Monday, April 18, 2016

Chief Justice Roberts to Side With Justices Who Say that Texas Lacks Standing in United States v. Texas?


 Adam Liptak writes of the possibility that Chief Justice John Roberts might side with the Obama administration in United State v. Texas and find, consistent with his previous interpretations of Article III standing doctrine, that Texas lacks standing to sue to enjoin the administration's expanded deferred action program.  Standing is one of the central issues in the case and likely will be the issue of some questioning at oral argument later this morning.

Roberts before joining the Supreme Court wrote in the Duke Law Journal that “[b]y preserving the proper bounds of Article III standing, the judiciary prevents itself from `aggrandiz[ing] itself . . . at the expense of one of the other branches.’” Roberts was defending the Court’s 1992 holding in Lujan v. Defenders of Wildlife that environmental organizations lacked standing to challenge federal regulations under the Endangered Species Act of 1973. Roberts noted that, although standing doctrine barred the plaintiffs from federal court, Congress could take the action sought by the environmental groups:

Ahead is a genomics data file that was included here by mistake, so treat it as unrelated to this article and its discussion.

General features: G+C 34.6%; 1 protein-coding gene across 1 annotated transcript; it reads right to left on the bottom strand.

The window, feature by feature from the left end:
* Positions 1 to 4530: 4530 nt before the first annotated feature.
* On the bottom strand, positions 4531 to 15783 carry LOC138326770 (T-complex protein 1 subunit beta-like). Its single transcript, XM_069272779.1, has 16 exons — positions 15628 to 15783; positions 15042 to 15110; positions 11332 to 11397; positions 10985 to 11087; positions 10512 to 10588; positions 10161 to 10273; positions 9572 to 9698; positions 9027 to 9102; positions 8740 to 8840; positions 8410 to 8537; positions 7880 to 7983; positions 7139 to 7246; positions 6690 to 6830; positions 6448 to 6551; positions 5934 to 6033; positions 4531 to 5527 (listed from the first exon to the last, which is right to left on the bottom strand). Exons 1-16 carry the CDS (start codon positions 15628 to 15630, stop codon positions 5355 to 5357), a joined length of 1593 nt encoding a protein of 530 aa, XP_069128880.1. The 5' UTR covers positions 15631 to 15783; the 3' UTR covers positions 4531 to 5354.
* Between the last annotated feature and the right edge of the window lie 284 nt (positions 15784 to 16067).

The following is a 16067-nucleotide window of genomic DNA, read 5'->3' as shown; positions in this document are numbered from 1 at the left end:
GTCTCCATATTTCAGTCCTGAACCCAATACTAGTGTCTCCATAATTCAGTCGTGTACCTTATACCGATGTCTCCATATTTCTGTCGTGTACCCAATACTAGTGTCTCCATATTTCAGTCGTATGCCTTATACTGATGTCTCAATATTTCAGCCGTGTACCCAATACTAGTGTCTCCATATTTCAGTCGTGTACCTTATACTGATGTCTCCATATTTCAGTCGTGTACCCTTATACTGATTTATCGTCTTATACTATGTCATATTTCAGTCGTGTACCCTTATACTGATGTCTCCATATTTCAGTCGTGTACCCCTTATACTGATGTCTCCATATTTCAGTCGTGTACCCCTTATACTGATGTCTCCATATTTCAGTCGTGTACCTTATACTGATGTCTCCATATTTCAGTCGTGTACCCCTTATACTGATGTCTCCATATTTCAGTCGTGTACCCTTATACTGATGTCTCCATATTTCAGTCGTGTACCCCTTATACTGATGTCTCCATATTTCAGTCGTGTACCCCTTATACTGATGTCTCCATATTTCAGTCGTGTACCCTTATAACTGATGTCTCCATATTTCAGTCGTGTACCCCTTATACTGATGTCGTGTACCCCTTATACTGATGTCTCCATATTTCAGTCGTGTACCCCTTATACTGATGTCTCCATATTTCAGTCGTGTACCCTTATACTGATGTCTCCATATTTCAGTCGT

"Standing is an apolitical limitation on judicial power. It restricts the right of conservative public interest groups to challenge liberal agency action or inaction, just as it restricts the right of liberal public interest groups to challenge conservative agency action or inaction. It . . . derive[s] from and promote[s] a conception that judicial power is properly limited in a democratic society. That leaves greater responsibility to the political branches of government – however they are inclined."

Chief Justice Roberts dissented in Massachusetts v. EPA, in which the Court found that the state of Massachusetts had standing to seek to force the administration to regulate greenhouse gases.  The state of Texas relies on that case in arguing that it has standing. 


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